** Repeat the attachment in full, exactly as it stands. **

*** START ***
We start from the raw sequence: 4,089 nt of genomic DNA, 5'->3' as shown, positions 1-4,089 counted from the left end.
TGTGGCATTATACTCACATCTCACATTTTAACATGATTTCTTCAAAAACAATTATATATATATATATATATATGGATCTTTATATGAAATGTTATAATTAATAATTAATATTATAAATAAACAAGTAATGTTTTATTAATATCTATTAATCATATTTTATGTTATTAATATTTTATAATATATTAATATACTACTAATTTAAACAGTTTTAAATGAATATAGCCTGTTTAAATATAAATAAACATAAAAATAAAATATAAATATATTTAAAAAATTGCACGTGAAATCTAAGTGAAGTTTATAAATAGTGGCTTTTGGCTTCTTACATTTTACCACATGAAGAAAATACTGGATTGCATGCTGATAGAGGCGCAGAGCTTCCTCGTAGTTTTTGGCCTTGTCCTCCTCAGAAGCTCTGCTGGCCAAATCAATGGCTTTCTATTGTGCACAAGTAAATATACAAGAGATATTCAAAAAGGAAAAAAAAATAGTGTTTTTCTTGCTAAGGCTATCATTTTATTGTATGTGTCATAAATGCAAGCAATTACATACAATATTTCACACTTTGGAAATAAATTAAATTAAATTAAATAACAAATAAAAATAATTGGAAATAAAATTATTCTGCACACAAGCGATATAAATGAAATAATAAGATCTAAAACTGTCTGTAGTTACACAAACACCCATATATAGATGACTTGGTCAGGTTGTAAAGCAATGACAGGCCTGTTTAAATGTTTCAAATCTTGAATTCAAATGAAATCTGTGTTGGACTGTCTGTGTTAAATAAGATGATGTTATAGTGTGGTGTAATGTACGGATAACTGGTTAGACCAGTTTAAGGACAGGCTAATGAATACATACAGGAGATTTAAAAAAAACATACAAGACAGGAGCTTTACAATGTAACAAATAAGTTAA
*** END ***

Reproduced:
We start from the raw sequence: 4,089 nt of genomic DNA, 5'->3' as shown, positions 1-4,089 counted from the left end.
TGTGGCATTATACTCACATCTCACATTTTAACATGATTTCTTCAAAAACAATTATATATATATATATATATATGGATCTTTATATGAAATGTTATAATTAATAATTAATATTATAAATAAACAAGTAATGTTTTATTAATATCTATTAATCATATTTTATGTTATTAATATTTTATAATATATTAATATACTACTAATTTAAACAGTTTTAAATGAATATAGCCTGTTTAAATATAAATAAACATAAAAATAAAATATAAATATATTTAAAAAATTGCACGTGAAATCTAAGTGAAGTTTATAAATAGTGGCTTTTGGCTTCTTACATTTTACCACATGAAGAAAATACTGGATTGCATGCTGATAGAGGCGCAGAGCTTCCTCGTAGTTTTTGGCCTTGTCCTCCTCAGAAGCTCTGCTGGCCAAATCAATGGCTTTCTATTGTGCACAAGTAAATATACAAGAGATATTCAAAAAGGAAAAAAAAATAGTGTTTTTCTTGCTAAGGCTATCATTTTATTGTATGTGTCATAAATGCAAGCAATTACATACAATATTTCACACTTTGGAAATAAATTAAATTAAATTAAATAACAAATAAAAATAATTGGAAATAAAATTATTCTGCACACAAGCGATATAAATGAAATAATAAGATCTAAAACTGTCTGTAGTTACACAAACACCCATATATAGATGACTTGGTCAGGTTGTAAAGCAATGACAGGCCTGTTTAAATGTTTCAAATCTTGAATTCAAATGAAATCTGTGTTGGACTGTCTGTGTTAAATAAGATGATGTTATAGTGTGGTGTAATGTACGGATAACTGGTTAGACCAGTTTAAGGACAGGCTAATGAATACATACAGGAGATTTAAAAAAAACATACAAGACAGGAGCTTTACAATGTAACAAATAAGTTAA